Tire experts? - Kawasaki ZX-10R.net
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post #1 of 39 Old 09-14-2010, 10:55 AM Thread Starter
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Tire experts?

Last Tuesday, I went to my local Firestone store and bought 4 Bridgestone Potenza RE050A hi performance tires for my X-Runner.

Got up Wed morning, one tire was completely flat and one other had 20 lbs of air in it....had AAA put the spare and went back to Firestone. They claim their installer has put in the wrong valve stem cores in 3 of the four tires.

Got up the next day, and low tire indicator was on. Took it in and guy said he tightened up one loose valve stem core and tightened all the TPMS whatever.

Saturday, got up and sure enough, low tire pressure indicator on...one low pressure tire on right front.

Took it in yesterday and they replaced all the TPMS kits and o-rings.

Got up this morning and low tire pressure warning was on ....left rear tire only had 24 lbs of air. Going to take it in and get the tire replaced again.

Last night, I checked all my tire pressures (Hot - 2 miles from shop to home) with my digital gauge at 36 lbs....

This morning (cold) pressures were:

LF 33
RF 31
LR 24
RR 31

Any suggestions? Think I have been back there 4 - 5 times in a week now..

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post #2 of 39 Old 09-14-2010, 11:33 AM
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Take it somewhere else for a second opinion. Take it to a smaller tire shop where you can deal with the owner who actually has experience with working on tires. Not just a chain store manager.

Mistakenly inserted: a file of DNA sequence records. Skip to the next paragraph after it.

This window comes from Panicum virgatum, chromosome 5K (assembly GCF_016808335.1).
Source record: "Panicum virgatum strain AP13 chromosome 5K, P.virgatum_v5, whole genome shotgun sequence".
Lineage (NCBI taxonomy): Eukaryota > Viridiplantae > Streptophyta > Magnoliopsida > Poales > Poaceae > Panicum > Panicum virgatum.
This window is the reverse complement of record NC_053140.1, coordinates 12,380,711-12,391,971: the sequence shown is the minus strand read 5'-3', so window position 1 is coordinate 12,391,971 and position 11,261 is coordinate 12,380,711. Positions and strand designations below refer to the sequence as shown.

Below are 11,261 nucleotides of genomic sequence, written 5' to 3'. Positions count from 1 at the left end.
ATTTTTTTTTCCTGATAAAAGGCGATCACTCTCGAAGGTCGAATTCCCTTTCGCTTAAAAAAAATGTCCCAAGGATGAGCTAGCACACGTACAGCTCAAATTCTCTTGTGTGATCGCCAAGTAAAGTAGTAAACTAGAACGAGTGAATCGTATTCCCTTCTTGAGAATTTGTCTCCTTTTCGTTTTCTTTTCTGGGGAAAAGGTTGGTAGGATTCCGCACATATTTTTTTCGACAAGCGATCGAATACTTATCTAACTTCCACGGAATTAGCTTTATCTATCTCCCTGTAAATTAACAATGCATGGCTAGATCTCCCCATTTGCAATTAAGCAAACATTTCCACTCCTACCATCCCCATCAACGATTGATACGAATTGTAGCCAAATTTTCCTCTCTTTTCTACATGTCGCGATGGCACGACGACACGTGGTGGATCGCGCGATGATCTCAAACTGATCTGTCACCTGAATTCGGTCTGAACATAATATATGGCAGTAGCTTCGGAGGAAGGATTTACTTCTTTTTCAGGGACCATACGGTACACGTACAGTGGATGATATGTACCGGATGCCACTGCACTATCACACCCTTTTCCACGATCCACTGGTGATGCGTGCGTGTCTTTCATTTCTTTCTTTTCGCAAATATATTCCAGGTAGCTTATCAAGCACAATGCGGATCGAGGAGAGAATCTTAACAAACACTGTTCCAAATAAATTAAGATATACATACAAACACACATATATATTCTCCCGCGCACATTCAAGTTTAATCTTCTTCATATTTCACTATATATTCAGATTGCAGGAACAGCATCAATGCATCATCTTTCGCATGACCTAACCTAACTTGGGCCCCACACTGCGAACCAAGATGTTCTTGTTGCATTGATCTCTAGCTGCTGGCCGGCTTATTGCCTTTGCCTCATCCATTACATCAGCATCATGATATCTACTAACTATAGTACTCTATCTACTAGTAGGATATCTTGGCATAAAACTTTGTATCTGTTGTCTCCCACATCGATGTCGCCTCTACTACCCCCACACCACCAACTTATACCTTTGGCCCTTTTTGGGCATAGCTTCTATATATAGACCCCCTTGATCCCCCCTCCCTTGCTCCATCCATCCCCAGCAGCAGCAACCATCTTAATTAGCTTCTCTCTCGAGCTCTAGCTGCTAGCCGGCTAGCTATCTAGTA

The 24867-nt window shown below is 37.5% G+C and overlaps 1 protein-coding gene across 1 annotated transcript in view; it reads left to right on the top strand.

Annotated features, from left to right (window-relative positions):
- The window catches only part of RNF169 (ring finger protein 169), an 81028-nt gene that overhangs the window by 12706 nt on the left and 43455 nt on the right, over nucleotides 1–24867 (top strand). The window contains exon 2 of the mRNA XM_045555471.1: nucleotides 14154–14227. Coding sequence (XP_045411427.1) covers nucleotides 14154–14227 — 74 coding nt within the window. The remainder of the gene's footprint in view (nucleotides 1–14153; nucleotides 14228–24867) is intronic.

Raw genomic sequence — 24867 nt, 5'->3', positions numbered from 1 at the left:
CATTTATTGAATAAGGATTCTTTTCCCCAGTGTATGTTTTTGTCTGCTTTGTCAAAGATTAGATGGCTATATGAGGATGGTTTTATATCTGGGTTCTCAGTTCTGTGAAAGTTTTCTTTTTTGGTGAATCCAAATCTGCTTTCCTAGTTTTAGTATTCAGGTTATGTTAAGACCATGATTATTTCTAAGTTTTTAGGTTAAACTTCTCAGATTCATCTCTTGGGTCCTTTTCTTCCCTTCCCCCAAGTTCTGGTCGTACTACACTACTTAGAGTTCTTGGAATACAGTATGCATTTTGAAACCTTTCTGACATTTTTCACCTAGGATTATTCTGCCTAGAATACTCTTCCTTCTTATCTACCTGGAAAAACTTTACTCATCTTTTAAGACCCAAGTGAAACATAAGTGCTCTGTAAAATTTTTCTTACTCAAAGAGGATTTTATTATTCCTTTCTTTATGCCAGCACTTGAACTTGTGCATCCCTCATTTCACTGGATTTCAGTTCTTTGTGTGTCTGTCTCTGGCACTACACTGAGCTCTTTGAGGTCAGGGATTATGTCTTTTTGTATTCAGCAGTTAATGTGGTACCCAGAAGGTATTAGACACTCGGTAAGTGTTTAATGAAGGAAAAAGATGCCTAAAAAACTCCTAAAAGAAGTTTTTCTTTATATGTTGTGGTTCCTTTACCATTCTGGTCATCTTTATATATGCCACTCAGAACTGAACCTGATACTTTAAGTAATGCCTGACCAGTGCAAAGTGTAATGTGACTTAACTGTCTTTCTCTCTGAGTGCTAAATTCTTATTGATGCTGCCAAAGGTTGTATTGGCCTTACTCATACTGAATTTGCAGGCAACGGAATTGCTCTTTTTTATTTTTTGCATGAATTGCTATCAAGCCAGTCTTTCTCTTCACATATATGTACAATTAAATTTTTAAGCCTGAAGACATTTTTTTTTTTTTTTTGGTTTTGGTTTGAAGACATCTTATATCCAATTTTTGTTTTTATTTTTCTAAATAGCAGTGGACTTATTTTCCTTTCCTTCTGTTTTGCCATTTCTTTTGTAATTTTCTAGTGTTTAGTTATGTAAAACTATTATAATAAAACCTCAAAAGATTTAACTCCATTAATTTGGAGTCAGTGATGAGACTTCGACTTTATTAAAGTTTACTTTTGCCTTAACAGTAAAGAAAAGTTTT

I'm a mechanic and have dealt with a bunch of different tire places. I found that the large chain store tire places look nice and pretty, but for the most part they have one tech that knows a decent amount about tires and the rest of the people are just people they can hire for cheap to do basic labor. (Hope I don't offend anyone by that.)

I use a tire shop now for my entire fleet where I deal directly with the owner and he built the company from the ground up so he knows his stuff. Also then when there is an issue I don't have to jump through hoops to get it taken care of.

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post #3 of 39 Old 09-14-2010, 11:51 AM
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gonna just go out on a limb and say your aren't round anymore.

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post #4 of 39 Old 09-14-2010, 12:02 PM
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I definatly agree with Brat on this one. I have been in auto shops my whole life, 15 as a tech and the last 5 or so managing. I would say find a new shop to deal with this, the only downside to that is your going to pay for it, where firestone although seeminly incompetant at the moment, i assume they arent charging you to fix their mistakes. My advice if you are going to Firestone again, tell them you want the sensors and stems replaced with oem factory parts, not aftermarket. I have seen a few times where the aftermarket ones do not seal and sit as well as the factory units. But the aftermarket kits cost 4x less than dealer, so they get used. I would also assume they have done this already, but make sure to have them clean the rim lip, and the stem hole of any possible oxidation, it takes very little to cause a small leak. If they replace O rings again make sure they lube them so they dont pinch or tear. Thats about all i can think of off the top of my head, i dont know if it will help ya at all, but best of luck to you.